You know, I hook my patients up to medical monitoring equipment. So in the office, you'll come in, and we'll hook you up to something called a real-time heart rate variability monitor. That takes heart rate information, does different algorithms to it [and] pops up new screens, which show frequency bandwidths in your heart. The frequency bandwidths stand for the functioning of your sympathetic and parasympathetic nervous system, the two branches of nerves from the brainstem that automatically control all of your body's systems without you thinking about it. It's the master control that tells all systems what to do. If that system is imbalanced, then all of the systems it controls have to exhibit some sentiment of balance. Because they are only doing what they're told to do from central command.
So instead of using specific frequencies for your fifth lumbar, or your cervical, or your liver, fifth chakra, or this gland, or that acupuncture meridian, or this cranial—the imbalance in all of those systems I've just described is not their fault. They're only doing what they're told to do from central command, a higher-order system. When it has a problem, they have a problem, and they're exhibiting it. Nobody's been able to figure out how to get to central command to fix it there. Everybody's trying to communicate to it through peripheral systems by fixing each system that communicates back to central command, so it begins to adopt the new program.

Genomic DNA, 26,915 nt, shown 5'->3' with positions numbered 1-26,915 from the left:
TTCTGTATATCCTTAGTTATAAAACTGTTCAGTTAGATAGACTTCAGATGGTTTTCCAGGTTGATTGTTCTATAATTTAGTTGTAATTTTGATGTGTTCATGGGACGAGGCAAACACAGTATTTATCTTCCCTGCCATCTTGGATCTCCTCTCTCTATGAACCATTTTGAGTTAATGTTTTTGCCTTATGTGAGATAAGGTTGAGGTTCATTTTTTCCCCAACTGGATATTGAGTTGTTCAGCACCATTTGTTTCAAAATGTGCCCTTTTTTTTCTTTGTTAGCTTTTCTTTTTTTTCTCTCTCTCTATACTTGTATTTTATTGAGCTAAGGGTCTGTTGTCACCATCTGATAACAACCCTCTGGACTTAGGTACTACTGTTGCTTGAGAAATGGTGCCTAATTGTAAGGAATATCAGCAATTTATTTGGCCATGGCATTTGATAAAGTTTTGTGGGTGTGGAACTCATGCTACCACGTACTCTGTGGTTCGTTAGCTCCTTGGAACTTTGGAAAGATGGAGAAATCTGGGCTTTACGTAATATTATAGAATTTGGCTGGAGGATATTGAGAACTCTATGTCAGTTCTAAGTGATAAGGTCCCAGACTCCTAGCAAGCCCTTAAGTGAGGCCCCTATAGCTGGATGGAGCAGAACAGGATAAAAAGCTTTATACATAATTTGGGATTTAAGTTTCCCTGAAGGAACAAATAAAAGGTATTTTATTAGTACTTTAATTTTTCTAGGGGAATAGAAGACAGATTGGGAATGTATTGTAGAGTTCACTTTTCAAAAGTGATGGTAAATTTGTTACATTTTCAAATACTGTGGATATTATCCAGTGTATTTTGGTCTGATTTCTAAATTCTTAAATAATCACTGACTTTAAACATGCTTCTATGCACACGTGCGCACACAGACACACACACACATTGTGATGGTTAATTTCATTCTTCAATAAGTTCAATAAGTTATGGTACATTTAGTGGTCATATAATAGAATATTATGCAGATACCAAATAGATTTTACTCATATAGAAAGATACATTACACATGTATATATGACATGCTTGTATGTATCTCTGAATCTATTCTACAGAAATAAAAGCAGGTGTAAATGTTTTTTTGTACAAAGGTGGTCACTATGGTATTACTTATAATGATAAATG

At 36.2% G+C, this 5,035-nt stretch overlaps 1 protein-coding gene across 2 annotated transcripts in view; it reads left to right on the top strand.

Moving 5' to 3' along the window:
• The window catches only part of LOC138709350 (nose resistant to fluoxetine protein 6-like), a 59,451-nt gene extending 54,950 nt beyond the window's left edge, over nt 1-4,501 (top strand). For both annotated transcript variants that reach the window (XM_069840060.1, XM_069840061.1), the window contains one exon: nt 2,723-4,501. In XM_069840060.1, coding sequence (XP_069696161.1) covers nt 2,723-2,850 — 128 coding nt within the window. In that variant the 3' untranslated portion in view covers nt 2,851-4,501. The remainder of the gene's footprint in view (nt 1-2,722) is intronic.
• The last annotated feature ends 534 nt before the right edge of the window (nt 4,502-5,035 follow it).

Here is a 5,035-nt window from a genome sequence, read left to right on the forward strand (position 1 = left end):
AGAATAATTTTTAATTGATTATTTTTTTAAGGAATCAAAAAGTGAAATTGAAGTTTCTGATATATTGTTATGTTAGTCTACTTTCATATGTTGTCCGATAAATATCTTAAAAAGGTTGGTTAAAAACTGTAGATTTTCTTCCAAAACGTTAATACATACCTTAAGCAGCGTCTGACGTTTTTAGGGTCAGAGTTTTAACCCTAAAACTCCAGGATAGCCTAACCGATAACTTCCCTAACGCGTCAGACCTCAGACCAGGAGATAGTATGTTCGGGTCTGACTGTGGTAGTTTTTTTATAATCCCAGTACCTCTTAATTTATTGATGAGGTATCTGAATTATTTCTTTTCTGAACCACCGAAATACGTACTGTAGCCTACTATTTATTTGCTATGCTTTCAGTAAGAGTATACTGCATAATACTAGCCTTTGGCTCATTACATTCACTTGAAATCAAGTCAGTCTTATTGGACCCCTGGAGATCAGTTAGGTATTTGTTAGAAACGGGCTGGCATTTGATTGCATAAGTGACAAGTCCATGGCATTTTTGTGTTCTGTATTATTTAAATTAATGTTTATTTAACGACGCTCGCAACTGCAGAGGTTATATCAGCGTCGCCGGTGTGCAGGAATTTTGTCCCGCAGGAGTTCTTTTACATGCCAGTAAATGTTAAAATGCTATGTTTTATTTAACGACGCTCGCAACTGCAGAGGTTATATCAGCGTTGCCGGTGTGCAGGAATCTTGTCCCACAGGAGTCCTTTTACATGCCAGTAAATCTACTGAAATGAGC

But with sound waves, it doesn't matter where the tissue is buried in your body anymore. You can mainline direct to the brainstem with sound waves and tune it directly. And you can watch that you're making the changes that you want to make by monitoring the heartbeat variability system that shows you a real-time readout of the functioning of the automatic nervous system.
So that's how I'm finding out which frequencies to use to balance a person's body. It's also how I'm choosing which brainwave frequencies to use because that will identify highly specific brainwave frequency patterns that are accurate to a few of decibel points to unlock programs in the brain—alpha programs, beta programs, delta programs.
TS: Now, Dr. Jeff, one of the things I'm curious about is that you've made recording not just for alpha, theta, and delta, but also for gamma state. Can you tell me what that is?